• Tracking behavior: Although rare, some studies monitor student activity on mobile devices with the use of tracking software. This can be unreliable and present ethical issues. An alternate approach is to ask students to contribute to a daily or weekly journal about their mobile learning experience: what they did, what went well, what was challenging, and so forth. Doing so can help to assess the dimensions established in case 1 above.
  • The technology itself: Mobile technology today spans a variety of devices, from the small flip phone to tablets and even netbooks. Studies should include some component related to the usability of the devices themselves and also to the extent to which they are integrated into the learners’ technology constellation. In other words, how well do the devices and the applications used work with other technologies used on a daily basis. Is the experience seamless, cumbersome, or incompatible? How could it be improved?
  • The big picture: Mobile learning has the potential to expand the learning environment well beyond the walls of the institution. Vavoula and Sharples suggest the use of Price and Oliver’s impact studies: anticipatory, ongoing, and achieved. “Anticipatory studies relate to pre-intervention intentions, opinions, and attitudes; ongoing studies focus on analyzing processes of integration; and achieved studies are summative studies of technology no longer novel” (p. 6) This phased approach is valuable as we plan the future phases of our mobile studies. While today’s studies may explore integration with existing technologies and basic use, tomorrow’s studies may look at applications tailored to learner environments and needs. As the technology evolves and matures, so should our studies.
  • Formal and informal learning: Mobile technology is blurring the lines between formal and informal learning as it enables students to access and interact with their learning environment and networks anywhere, anytime. Students will have to help us understand these contexts as they continue to evolve into highly personalized environments. As these come into focus, we’ll better understand how and where support is needed.

Case 3: Mobile Learning and Instructional Design

Traxler and Kukulska-Hulme (2005), based on their extensive review of mobile learning initiatives, suggest several characteristics of a good mobile learning experience. In this list, we could supplant mobile technology with any technology, which demonstrates these are universal instructional design principles. As such, these could be used to develop a rubric to measure our local mobile learning work. It should also be noted that this list is particularly relevant when a technology is new or emergent and may be less so as it evolves and becomes increasingly ubiquitous.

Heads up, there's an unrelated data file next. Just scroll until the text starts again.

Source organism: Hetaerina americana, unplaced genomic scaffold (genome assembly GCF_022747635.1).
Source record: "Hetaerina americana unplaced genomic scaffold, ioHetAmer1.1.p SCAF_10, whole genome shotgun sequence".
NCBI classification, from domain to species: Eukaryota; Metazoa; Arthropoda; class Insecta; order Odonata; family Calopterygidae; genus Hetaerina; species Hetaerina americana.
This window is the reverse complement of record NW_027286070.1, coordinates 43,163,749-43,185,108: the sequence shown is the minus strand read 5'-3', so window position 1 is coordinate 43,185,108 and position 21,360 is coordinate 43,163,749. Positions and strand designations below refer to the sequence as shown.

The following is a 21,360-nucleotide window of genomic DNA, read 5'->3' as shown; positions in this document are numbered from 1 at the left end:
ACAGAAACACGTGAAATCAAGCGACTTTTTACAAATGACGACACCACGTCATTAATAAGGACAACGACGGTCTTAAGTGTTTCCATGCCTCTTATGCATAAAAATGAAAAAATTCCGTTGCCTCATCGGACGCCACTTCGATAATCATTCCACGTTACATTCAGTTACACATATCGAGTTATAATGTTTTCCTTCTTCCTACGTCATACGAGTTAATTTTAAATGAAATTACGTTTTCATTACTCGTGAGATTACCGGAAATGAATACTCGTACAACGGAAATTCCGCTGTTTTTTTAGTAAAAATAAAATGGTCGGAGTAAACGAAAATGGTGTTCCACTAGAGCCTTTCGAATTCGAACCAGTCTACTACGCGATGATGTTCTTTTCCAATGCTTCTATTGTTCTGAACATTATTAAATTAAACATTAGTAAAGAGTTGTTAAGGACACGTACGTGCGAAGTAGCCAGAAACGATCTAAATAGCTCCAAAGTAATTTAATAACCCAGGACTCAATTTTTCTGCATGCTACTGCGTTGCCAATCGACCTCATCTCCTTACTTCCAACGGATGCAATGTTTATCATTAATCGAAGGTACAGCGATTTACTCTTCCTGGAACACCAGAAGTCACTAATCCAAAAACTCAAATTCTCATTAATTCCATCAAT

• Proportionate. What is the proportion of time spent learning and applying the technology with the actual learning experience or learning benefit? A cost/benefit analysis is suggested, which will, to some extent, depend on the tools (device and applications) you use and the extent to which students are familiar with them.
  • Fit. How appropriate is the mobile technology to the learners, to the learning, and to the course delivery mode? Is there a good fit between the technology and the desired outcome, between the technology and the tools students already have or know, between the technology and the style of the instructor? Is the technology well integrated into the students’ personal learning environment?
  • Alignment. To what extent are the learning goals mapped to the technology’s affordances? It might be helpful to make these connections for students, especially if the technology or its application is experimental.
  • Unintended results. Since mobile learning is still relatively new, it will be useful to find a way to identify unexpected outcomes—a qualitative approach will likely be most effective. Doing so will help inform future phases of mobile initiatives.
  • Consistency. How consistent is the technology’s application (and results) across learners? Is the use or application reliable? How consistent is it across devices and technologies used?

These five components can be integrated into a mobile learning framework and into the very design of the initiative. They can be fashioned into a rubric to be used as we design, evaluate, and evolve our pilots.

Case 4: The Student Experience

In a case study of a medical school’s mobile learning experience, Nestel et al. (2010) highlight several findings that are worth considering as we build our mobile initiatives. The institution in the study offered a graduate medical program where students largely spent their first year on campus, while the remaining three years were spent almost entirely in clinical settings. All students were issued a mobile device at the start of the program and worked inside a virtual learning environment that made use of two main teaching and learning tools, Blackboard and Interlearn, for course management and facilitation of interaction online, along with various other licensed software. There were 57 students in the entering cohort for the case study, and through student questionnaires and interviews, the study sought to address two questions: In what ways does mobility support learning, and what areas need development?